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Decoding and Making Sense of your Blood Test

Medically Approved by Dr. Edward Salko

Table of Contents

How’s your albumin level? What is your BUN/creatinine ratio? Unless you enjoy going over the thick dictionary for medical terms, your routine blood tests can seem to be downright cryptic and decoding or understanding them can seem confusing and condescending. It is important to learn to decipher them and be aware of what those numbers against the tricky abbreviations really mean. Learning to understand these complicated shorthanded abbreviations not only yields surprising insights into your own well-being, but can also help you spot and fix problems in your health.

1. Blood Glucose

The carbs that you consume finally get broken down into glucose, which is a type of sugar that your body readily uses as fuel. It is an essential component of the blood and essential for the body, but too much of it can lead to diabetes, or even heart of kidney disease. Stress and lack of sleep can add to the problem, but a diet rich in sugar is the worst offender that affects health adversely. Glucose in the range of 70 to 100 mg/dL is considered normal, but it is ideally preferred in the mid 80s range.

2. Creatinine with GFR

There are two main kidney tests –creatinine and urea nitrogen. While both are equally important, this test is particularly sensitive and measures a muscle waste product that is typically handled by the kidneys. A low GFR (which stands for Glomerular Filtration Rate) indicates that the kidneys aren’t functioning in the right manner.

3. Alkaline Phosphatase, AST, ALT

The liver is responsible for keeping the blood in the body clean and for turning food into energy. This is a test that helps ascertain how well the process is taking place in the body. Slight deviation in the numbers can lead to problems relating to nausea or stomach pain. Avoiding alcohol and eating plenty of liver protectors like avocado and ginger goes a long way in keeping these numbers in check.

4. Cholesterol

Cholesterol is vital for the normal functioning of the body. It is mainly produced in the liver and is also found in some foods. An excessively high level of blood cholesterol adversely affects a person’s health. Cholesterol is a fat-like substance that can get built up and clog the arteries or eventually be responsible for triggering a heart disease or even a stroke. The lower the cholesterol / HDL ratio, the lower is your risk of developing heart diseases. Regular exercising, avoiding saturated fats, and taking in plenty of omega-3 fatty acids through salmon and flaxseeds can help lower this ratio.

5. C-Reactive Protein

An elevated CRP indicates inflammation in the body. It is difficult to ascertain from the tests however if the inflammation caused is due to the immune system as it fights off infection and causes the CRP to spike for a short term. If the elevated CRP persists for a long time, something could be seriously amiss. It is believed that CRP is a better indicator of heart problems and gives a clearer picture than the tests for cholesterol level. CRP levels can be controlled by eating anti-inflammatory foods including cherries, oatmeal, and shrimp. Practicing soothing yoga and meditation can also help ward off CRP.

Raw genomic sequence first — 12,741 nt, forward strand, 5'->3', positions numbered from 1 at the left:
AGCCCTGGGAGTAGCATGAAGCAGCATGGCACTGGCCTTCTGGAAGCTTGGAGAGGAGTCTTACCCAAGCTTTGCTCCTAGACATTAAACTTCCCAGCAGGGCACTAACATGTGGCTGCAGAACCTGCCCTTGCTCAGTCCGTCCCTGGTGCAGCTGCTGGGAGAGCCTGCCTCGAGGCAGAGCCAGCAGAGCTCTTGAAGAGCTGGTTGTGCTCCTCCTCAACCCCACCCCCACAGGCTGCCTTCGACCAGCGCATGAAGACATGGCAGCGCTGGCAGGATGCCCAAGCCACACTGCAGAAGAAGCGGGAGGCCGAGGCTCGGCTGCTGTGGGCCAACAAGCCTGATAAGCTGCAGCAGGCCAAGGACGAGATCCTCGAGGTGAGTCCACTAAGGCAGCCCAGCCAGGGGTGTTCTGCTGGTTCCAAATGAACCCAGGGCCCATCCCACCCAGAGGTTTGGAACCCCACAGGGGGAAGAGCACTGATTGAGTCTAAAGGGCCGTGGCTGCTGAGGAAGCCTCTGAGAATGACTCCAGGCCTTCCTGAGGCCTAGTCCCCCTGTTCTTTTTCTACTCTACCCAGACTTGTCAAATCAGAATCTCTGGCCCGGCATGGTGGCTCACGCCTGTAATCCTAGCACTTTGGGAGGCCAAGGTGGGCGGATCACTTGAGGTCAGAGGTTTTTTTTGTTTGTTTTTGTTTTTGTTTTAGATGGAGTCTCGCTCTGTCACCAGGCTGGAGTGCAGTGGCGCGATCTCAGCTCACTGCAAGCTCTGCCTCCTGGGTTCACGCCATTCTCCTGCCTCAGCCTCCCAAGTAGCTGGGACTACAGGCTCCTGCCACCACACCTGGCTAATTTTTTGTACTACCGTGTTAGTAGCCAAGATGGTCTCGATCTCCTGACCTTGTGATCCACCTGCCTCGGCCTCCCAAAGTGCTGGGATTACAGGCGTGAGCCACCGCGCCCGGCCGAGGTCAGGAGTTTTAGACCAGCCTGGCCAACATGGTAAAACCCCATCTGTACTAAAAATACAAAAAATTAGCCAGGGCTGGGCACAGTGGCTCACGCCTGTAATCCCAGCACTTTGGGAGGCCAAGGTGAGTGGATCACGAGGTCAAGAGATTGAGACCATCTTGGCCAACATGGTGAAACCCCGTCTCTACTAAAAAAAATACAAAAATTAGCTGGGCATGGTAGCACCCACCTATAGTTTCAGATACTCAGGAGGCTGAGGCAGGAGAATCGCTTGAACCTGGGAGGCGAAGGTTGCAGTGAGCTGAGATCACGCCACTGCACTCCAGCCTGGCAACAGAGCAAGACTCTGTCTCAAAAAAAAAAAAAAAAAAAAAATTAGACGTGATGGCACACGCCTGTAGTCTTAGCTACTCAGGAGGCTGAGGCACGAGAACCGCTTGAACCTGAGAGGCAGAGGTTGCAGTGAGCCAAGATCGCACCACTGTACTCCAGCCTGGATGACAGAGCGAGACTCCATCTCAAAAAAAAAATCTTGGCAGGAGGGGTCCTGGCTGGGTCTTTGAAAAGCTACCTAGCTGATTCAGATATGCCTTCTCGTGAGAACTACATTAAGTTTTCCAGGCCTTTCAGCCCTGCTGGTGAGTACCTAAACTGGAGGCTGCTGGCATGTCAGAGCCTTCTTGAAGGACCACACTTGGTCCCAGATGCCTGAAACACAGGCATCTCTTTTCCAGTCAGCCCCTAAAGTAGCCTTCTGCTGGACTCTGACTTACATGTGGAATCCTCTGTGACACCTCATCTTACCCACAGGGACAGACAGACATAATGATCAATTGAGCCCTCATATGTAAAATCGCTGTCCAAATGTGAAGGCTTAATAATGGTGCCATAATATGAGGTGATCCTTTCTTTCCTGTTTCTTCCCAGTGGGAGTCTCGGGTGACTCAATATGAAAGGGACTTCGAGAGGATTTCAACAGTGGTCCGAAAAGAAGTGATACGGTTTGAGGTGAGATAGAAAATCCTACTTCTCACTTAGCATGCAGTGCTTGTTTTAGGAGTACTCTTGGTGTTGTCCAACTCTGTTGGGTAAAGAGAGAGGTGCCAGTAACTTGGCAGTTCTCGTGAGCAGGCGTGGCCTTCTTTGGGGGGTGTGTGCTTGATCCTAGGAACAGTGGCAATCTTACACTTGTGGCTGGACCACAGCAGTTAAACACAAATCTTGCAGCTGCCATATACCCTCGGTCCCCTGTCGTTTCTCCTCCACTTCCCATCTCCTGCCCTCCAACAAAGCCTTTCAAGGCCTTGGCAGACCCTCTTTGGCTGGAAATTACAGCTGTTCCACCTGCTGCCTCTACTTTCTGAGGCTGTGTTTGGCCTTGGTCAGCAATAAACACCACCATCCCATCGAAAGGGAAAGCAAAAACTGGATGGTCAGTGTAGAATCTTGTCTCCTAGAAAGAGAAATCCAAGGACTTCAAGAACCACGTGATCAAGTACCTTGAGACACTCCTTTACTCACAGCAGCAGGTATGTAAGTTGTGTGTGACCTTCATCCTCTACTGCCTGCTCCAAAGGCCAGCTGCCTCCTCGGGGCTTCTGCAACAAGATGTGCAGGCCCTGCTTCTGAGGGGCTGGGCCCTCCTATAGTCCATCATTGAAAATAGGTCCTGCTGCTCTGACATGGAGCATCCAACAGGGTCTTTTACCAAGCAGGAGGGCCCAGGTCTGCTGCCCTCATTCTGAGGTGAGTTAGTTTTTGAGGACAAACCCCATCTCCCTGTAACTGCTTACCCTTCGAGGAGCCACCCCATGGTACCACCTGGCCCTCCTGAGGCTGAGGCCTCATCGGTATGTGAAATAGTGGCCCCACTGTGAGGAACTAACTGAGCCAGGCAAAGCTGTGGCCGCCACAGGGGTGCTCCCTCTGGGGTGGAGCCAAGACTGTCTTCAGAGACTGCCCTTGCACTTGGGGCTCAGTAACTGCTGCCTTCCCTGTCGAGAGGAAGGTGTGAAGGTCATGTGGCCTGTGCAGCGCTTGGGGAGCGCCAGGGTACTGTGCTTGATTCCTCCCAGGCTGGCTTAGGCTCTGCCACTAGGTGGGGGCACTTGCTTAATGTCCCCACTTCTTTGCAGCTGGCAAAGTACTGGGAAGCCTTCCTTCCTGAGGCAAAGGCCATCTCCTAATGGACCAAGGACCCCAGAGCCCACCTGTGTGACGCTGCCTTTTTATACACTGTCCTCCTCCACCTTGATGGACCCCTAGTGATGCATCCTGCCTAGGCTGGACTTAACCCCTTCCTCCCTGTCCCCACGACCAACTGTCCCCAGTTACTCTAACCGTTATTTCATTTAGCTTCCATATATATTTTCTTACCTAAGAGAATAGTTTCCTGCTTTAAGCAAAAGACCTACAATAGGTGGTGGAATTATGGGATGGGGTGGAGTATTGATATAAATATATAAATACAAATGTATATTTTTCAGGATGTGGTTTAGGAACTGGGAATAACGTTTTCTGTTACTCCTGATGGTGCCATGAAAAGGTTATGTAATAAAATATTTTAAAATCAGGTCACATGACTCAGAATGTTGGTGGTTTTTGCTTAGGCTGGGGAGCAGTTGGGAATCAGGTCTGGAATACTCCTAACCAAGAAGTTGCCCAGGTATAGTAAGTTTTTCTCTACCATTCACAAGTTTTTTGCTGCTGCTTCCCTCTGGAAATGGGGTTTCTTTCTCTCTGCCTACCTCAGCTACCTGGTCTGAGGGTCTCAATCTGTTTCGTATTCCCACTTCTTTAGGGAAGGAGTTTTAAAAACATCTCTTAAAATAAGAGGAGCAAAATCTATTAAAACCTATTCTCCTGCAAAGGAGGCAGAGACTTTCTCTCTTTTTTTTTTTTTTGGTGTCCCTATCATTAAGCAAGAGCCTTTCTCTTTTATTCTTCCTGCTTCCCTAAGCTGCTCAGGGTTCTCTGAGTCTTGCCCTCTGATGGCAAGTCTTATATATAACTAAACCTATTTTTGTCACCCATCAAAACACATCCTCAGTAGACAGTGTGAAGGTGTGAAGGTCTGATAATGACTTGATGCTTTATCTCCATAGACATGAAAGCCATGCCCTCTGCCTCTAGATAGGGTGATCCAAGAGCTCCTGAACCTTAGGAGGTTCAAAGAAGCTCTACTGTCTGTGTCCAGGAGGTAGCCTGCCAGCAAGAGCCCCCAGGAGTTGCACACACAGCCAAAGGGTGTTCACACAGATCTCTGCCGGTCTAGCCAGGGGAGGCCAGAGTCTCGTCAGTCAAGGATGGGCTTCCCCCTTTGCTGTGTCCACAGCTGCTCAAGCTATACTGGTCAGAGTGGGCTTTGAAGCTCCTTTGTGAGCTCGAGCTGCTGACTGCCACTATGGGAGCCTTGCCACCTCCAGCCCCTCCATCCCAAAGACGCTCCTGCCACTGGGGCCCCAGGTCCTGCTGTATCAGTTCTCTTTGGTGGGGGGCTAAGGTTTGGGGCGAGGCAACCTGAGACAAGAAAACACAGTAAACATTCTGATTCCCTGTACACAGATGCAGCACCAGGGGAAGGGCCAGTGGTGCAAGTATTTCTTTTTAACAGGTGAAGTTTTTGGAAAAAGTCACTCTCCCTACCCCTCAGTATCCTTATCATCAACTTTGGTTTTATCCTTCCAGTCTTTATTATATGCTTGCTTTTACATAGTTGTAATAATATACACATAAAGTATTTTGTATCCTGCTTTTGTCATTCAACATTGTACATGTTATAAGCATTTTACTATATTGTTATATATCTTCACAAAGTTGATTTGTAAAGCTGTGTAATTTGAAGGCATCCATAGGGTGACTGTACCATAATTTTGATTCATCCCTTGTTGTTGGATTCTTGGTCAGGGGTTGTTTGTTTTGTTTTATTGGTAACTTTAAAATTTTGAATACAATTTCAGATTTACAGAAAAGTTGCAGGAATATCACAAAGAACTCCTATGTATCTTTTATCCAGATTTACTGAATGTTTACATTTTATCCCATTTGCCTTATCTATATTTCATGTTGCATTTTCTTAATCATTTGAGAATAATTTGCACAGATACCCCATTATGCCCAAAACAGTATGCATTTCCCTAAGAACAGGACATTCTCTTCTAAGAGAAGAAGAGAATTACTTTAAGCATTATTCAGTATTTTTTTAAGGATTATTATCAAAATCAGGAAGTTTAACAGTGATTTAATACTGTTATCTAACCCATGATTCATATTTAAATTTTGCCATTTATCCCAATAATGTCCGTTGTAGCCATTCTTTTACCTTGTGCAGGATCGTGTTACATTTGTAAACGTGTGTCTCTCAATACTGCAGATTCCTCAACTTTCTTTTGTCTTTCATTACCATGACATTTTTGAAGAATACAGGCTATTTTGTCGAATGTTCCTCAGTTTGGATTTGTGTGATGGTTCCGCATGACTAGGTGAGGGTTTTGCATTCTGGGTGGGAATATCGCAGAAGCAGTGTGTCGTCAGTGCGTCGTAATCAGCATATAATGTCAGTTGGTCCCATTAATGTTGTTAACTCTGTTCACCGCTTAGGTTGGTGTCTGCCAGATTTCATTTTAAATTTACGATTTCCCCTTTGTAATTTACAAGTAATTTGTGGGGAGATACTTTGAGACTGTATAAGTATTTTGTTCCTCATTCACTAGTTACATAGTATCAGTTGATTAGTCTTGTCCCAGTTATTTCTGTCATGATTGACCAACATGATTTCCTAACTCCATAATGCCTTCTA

6. Iron

Do you feel low on energy? An iron deficiency could be the reason for it. Iron is responsible for shuttling oxygen to your brain, where it is used to produce mood-regulating neurotransmitters. A below-normal iron level is quite common in young women who lose iron when they menstruate. Serum Ferritin test is a more sensitive test that measures the iron stored in your body’s tissues, and not just in your blood. Diet can be adjusted to include foods rich in iron in order for it to hit a normal range. Iron supplements can also be taken with a doctor’s subscription. However, it is important for you to be careful with the iron supplements as too much of iron is toxic for the body.

7. Complete Blood Count (CBC)

The count of the various components of blood – RBC (Red Blood Cells), WBC (White Blood Cells), and platelets give your physician a peek into your overall health. For instance, a low RBC count indicates anemia. High WBC could mean that your body is suffering from a stressed condition. Low platelet level leads to increased bleeding and an increased tendency to get bruised easily. A good CBC score can be achieved with regular exercise, good diet, and plenty of sound sleep.

8. Thyroid Stimulating Hormone (TSH)

TSH is responsible for regulating the thyroid level in your body, which, in turn, keeps your metabolism moving. This is essential for keeping your weight and energy level in check. The ideal TSH level is believed to lie between 0.35 and 3 uIU/mL. Low levels can lead to anxiety and excessive weight loss; high levels can translate into fatigue, depression, and weight gain. Early onset of hyperthyroidism or hypothyroidism is usually treatable with medicines. Foods containing iodine boost thyroid function and must be included in your daily diet.

9. Vitamin D

Screening for Vitamin D is not very commonly done along with the routine blood test, but you must insist on it. Too-high Vitamin D level (though very rare) is toxic. Too-low vitamin D level can leave you feeling sluggish all day, coupled with body aches. They can also be related to more serious conditions such as osteoporosis. Food containing vitamin D, vitamin D supplements, and optimum sun exposure can help cure a case of deficiency of Vitamin D.

The ranges generally depend on your age, gender, medical condition, etc. any abnormality in the results must be discussed with a physician and must be taken care of properly. Discussing these results with your physician is a must as the physician can effectively diagnose your condition and suggest proper treatment.

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